New photonic tools will delve deeper into the brain

An international project aims to create new photonic tools that can access the deep brain and provide further understanding of neurological diseases.

DEEPER
Image by Colin Behrens from Pixabay

Strathclyde University is the UK participant in DEEPER (Deep Brain Photonic Tools for Cell-Type Specific Targeting of Neural Diseases), which is investigating the deep-brain alterations underlying the origin of neurological and psychiatric diseases such as dementia, depression, addiction, schizophrenia and chronic pain.

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The four-year study involves 12 partners in eight countries, coordinated by Italian Institute of Technology (IIT), and has received funding of approximately €5.7m from the European Union via the Horizon 2020 programme.

Professor Keith Mathieson, director of Strathclyde’s Institute of Photonics and Royal Academy of Engineering Chair in Emerging Technologies, is a partner in the project. He said: “This project is making a big push to develop photonic technology for the benefit of neuroscience, in particular looking beyond cortical structures. You can already image the brain down to a depth of a few hundred microns; we want to go deeper than that.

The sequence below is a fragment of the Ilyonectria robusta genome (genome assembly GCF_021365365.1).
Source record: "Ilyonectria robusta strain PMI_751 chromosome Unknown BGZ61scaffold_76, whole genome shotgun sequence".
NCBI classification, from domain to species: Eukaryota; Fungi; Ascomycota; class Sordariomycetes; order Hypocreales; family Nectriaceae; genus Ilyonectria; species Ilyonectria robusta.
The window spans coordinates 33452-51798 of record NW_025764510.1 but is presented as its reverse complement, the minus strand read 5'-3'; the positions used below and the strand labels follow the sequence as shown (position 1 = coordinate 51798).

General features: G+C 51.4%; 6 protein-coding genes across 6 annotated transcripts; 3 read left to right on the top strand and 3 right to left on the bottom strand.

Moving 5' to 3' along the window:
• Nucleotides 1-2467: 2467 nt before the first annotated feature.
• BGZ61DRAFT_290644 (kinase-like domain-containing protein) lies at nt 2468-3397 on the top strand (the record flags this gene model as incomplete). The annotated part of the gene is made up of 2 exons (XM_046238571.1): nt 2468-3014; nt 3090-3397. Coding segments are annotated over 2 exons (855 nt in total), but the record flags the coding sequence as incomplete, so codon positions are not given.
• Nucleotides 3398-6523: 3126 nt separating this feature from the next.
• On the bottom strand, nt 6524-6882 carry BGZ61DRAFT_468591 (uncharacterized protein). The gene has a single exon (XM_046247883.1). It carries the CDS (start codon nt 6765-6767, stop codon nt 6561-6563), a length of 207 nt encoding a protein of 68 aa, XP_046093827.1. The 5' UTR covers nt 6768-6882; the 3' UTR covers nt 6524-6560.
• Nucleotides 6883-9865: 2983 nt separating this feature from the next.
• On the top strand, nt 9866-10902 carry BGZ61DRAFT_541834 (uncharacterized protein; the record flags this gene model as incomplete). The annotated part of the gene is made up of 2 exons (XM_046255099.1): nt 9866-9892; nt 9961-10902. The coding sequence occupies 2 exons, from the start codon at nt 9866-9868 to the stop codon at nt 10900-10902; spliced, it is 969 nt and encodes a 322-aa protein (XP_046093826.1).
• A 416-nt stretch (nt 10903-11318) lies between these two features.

“The technology we’re developing will be in the form of lightweight, minimally invasive optoelectronic probes to deliver light to neural circuits. The wider consortium will be developing light-sensitive proteins that can be activated by these devices and will allow the neuroscience teams to explore neural mechanisms, which are not as well understood as we would wish.”

Researchers in the project aim to develop and commercialise an entire new class of photonic devices and instruments exploiting light for imaging and manipulating the neuronal activity in deep brain regions with the highest resolution, penetration and specificity.

The new tools will be molecular optical sensors, minimally invasive brain probes, next-generation microscopes and endoscopes that will use light to acquire images of specific deep brain areas and to control brain electrical activity on selected portions of the central nervous system, in order to study dysfunctions at molecular and cellular level.

The project is being co-ordinated at the IIT Center for Biomolecular Nanotechnologies in Lecce. Other partners are the Universities of Zurich, Geneva, Freiburg, Hamburg and Paris (Sorbonne); the Institute of Scientific Instruments of the Czech Academy of Sciences in Brno; the Weizmann Institute of Science in Rehovot, Israel; the Institute for Bioengineering of Catalonia in Barcelona, plus Italy’s OptogeniX and Atlas Neuroengineering in Belgium.